HARTFORD -- Tax experts are warning of several fraudulent tax schemes, as the 2017 tax season gets underway.
"The bad guys find your Social Security number somehow, they file a fraudulent tax return with your Social Security number and they try to claim your refund for you," said Brenden Healy, Tax Director at Whittlesey & Hadley in Hartford.
He said fraudulent phone calls from people pretending to be the IRS are becoming more common and more aggressive.
"It's a very intimidating phone call," said Healy, who said both he and his clients have received the calls. "They sound like they're from the IRS. They demand a payment. They threaten to sue you or throw you in jail. It's all fraudulent."
Healy cautions against giving out personal information, saying the IRS would never ask for such information over the phone or via email.
"The IRS is not going to ask for your Social Security number over the phone," said Healy. "They know what your Social Security number is. They know what your date of birth is. They know all that information, so they don't ask for that stuff."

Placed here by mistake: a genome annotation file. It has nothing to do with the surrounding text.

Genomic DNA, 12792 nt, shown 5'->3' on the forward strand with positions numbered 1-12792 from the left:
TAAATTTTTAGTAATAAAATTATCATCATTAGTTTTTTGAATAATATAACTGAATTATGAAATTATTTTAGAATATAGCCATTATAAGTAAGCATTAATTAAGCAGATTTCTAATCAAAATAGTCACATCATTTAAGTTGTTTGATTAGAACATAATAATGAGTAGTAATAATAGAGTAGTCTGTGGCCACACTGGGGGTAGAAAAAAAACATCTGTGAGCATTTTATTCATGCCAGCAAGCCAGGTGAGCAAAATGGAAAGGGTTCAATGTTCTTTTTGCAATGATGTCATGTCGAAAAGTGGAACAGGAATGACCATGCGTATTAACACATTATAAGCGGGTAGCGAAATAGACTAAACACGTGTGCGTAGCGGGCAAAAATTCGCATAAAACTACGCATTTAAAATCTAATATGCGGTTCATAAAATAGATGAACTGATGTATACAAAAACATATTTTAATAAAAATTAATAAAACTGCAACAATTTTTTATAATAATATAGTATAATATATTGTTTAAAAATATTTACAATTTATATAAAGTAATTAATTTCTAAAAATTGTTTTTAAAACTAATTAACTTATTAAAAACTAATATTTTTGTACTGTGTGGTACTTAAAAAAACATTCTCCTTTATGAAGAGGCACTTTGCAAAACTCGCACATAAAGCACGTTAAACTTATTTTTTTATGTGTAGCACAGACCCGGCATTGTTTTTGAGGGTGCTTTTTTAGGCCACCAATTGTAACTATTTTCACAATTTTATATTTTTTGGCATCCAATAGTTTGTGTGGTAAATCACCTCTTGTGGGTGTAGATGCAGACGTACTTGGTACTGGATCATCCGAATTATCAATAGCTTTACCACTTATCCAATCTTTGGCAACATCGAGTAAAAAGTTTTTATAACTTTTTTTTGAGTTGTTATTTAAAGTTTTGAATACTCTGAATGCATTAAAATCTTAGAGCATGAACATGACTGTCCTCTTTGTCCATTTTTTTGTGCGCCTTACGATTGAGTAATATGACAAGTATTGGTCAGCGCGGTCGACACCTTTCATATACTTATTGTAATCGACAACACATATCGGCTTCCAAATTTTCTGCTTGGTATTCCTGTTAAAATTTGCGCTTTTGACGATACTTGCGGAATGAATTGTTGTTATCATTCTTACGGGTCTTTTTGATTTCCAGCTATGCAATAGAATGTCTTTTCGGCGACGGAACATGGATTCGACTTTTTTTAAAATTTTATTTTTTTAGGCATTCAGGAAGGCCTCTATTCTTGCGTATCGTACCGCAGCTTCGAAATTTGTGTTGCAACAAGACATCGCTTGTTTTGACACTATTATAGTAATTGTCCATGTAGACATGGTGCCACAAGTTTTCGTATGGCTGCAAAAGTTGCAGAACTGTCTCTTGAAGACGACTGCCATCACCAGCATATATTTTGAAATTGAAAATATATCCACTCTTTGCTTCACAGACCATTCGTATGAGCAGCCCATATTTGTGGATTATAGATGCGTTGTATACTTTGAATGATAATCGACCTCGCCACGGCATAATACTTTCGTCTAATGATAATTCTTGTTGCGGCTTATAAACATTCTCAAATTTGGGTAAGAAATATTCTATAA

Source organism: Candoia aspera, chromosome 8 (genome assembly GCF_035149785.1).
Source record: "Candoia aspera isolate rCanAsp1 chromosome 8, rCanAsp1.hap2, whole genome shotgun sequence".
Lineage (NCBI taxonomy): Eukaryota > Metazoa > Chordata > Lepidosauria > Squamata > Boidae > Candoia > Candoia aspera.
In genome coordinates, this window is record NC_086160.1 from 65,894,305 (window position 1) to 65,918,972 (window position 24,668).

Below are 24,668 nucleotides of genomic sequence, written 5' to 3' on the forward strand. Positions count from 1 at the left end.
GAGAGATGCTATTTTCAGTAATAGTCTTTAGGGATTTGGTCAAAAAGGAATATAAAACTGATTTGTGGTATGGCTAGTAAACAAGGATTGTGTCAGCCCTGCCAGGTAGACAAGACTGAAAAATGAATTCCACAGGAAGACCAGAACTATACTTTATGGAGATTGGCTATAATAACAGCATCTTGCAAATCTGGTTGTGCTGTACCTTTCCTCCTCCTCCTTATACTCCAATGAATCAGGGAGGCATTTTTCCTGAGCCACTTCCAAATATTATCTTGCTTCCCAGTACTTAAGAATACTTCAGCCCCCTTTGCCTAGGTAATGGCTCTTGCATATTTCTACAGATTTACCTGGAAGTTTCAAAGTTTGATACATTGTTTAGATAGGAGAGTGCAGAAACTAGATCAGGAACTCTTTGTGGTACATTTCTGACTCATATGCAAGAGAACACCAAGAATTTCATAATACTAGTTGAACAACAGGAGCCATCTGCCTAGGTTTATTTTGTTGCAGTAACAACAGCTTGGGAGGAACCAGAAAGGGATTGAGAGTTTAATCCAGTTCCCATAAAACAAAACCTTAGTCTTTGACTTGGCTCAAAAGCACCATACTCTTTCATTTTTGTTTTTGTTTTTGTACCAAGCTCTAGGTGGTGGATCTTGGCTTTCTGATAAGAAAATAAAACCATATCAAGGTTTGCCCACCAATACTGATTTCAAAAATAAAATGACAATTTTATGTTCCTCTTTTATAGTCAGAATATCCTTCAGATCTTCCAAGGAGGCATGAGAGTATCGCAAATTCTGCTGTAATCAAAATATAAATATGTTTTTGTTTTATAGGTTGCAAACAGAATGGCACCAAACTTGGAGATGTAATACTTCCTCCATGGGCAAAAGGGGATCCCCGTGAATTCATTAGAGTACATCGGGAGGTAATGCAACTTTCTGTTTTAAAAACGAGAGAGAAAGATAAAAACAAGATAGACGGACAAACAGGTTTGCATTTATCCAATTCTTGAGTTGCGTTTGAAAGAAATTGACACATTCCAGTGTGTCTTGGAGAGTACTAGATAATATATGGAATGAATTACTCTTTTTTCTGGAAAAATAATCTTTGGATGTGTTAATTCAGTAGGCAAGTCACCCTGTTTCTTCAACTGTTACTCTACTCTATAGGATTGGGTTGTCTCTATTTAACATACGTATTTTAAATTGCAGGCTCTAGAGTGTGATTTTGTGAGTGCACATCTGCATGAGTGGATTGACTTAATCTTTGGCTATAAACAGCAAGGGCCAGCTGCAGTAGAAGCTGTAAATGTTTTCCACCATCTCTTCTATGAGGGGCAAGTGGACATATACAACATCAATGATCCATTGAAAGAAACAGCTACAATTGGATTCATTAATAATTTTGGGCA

Healy said if you truly do owe the IRS money, you will receive multiple letters in the mail from the agency. He said the IRS and State of Connecticut go through certain metrics to verify that returns are accurate. Healy said the IRS does not share exactly how it monitors for fraud, but said it has been doing this for the last few years, and is expanding its efforts this year. Because of this, you might get your return a little later this year.
"They will say it might be a few more weeks longer," said Healy. "I've watched refunds take several months longer."
In most cases, Healy said filing earlier is ideal. "If you file early, you in effect beat the bad guys to the filing process."
If you do become a victim, Healy said the IRS and your accountant will work with you to help resolve the problem. You can also report a problem at IRS.gov.